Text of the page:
In the second scenario, if the airline could have prevented the cause of the delay or cancellation you are in some cases legally entitled to compensation under EC/EU 261 regulations.
In the case of a delay, eligibility for compensation kicks in when your flight from the UK to the U.S. is delayed four or more hours.
For you to be eligible for monetary compensation, you should be booked on an EU-based airline such as British Airways or Ryanair – as this law only applies to EU based carriers and flights leaving an EU member state.
Of course, money does not make up for the lost time and missed opportunities, but it certainly does help, especially considering flight delays of more than three hours are subject to compensation amounting to 600 euros (£537.75).
Claiming Flight Compensation
You might be surprised to learn that about 900,000 passengers booked on flights taking off from Europe would be eligible for delay compensation, yet a staggering 62% of them do not present a claim, according to research by Which?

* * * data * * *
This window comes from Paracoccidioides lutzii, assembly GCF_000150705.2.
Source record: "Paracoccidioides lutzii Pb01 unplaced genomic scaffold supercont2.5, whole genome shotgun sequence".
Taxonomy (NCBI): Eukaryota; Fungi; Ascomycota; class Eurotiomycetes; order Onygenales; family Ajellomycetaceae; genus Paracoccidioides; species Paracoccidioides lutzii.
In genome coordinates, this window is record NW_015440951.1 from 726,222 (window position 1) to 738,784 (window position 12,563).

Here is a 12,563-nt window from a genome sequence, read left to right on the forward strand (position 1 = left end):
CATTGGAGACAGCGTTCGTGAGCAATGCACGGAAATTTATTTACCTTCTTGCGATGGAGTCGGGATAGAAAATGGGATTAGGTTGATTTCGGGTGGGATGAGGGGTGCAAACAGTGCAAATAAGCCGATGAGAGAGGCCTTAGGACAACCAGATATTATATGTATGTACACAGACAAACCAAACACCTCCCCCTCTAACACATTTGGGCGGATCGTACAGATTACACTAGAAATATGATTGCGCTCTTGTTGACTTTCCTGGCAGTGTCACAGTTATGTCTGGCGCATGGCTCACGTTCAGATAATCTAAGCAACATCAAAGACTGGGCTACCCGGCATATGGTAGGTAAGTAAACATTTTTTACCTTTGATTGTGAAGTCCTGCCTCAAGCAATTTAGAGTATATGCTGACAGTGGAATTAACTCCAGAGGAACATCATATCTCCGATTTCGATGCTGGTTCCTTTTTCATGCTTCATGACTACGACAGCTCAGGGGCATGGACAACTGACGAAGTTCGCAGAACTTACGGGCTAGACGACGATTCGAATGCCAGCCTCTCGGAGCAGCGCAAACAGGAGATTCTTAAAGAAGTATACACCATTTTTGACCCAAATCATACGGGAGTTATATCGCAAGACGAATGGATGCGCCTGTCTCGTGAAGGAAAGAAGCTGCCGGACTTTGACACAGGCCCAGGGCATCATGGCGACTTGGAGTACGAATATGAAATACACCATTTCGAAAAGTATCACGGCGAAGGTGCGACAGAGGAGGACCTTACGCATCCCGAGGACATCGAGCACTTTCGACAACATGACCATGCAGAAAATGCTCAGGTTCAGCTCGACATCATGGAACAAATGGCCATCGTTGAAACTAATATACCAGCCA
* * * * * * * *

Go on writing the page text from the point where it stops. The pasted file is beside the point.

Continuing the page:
The research was based on the opinion of 7,000 of its members about the experience of flying from a UK airport.
If the reason behind your flight delay or cancellation was within the airline’s control, you need to exercise your legal rights and request compensation because airlines never compensate proactively.
The airline might offer snacks at the airport when your flight is delayed for more than three hours in the name of expressing sympathy, but that is just but a smokescreen. Regulation requires that they compensate you in cash.